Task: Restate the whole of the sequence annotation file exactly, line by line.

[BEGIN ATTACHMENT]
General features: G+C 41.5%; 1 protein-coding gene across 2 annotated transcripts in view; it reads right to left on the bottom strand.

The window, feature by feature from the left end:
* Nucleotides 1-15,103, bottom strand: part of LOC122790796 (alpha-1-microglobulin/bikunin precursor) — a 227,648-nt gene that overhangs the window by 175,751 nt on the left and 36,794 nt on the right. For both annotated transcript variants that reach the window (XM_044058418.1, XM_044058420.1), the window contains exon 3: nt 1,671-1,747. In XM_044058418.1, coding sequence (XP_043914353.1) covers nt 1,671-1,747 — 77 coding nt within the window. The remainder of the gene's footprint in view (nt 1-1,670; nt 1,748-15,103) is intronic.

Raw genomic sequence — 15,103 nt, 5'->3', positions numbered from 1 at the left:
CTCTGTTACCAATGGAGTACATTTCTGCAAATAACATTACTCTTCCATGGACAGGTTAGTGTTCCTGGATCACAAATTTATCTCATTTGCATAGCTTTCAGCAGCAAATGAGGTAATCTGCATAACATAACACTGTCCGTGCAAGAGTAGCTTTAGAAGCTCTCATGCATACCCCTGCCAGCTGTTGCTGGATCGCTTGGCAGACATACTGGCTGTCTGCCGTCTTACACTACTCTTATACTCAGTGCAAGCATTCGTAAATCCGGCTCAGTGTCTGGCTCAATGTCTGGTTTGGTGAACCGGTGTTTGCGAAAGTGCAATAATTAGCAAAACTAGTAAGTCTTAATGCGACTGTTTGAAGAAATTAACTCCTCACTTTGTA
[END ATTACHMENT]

General features: G+C 41.5%; 1 protein-coding gene across 2 annotated transcripts in view; it reads right to left on the bottom strand.

The window, feature by feature from the left end:
* Nucleotides 1-15,103, bottom strand: part of LOC122790796 (alpha-1-microglobulin/bikunin precursor) — a 227,648-nt gene that overhangs the window by 175,751 nt on the left and 36,794 nt on the right. For both annotated transcript variants that reach the window (XM_044058418.1, XM_044058420.1), the window contains exon 3: nt 1,671-1,747. In XM_044058418.1, coding sequence (XP_043914353.1) covers nt 1,671-1,747 — 77 coding nt within the window. The remainder of the gene's footprint in view (nt 1-1,670; nt 1,748-15,103) is intronic.

Raw genomic sequence — 15,103 nt, 5'->3', positions numbered from 1 at the left:
CTCTGTTACCAATGGAGTACATTTCTGCAAATAACATTACTCTTCCATGGACAGGTTAGTGTTCCTGGATCACAAATTTATCTCATTTGCATAGCTTTCAGCAGCAAATGAGGTAATCTGCATAACATAACACTGTCCGTGCAAGAGTAGCTTTAGAAGCTCTCATGCATACCCCTGCCAGCTGTTGCTGGATCGCTTGGCAGACATACTGGCTGTCTGCCGTCTTACACTACTCTTATACTCAGTGCAAGCATTCGTAAATCCGGCTCAGTGTCTGGCTCAATGTCTGGTTTGGTGAACCGGTGTTTGCGAAAGTGCAATAATTAGCAAAACTAGTAAGTCTTAATGCGACTGTTTGAAGAAATTAACTCCTCACTTTGTA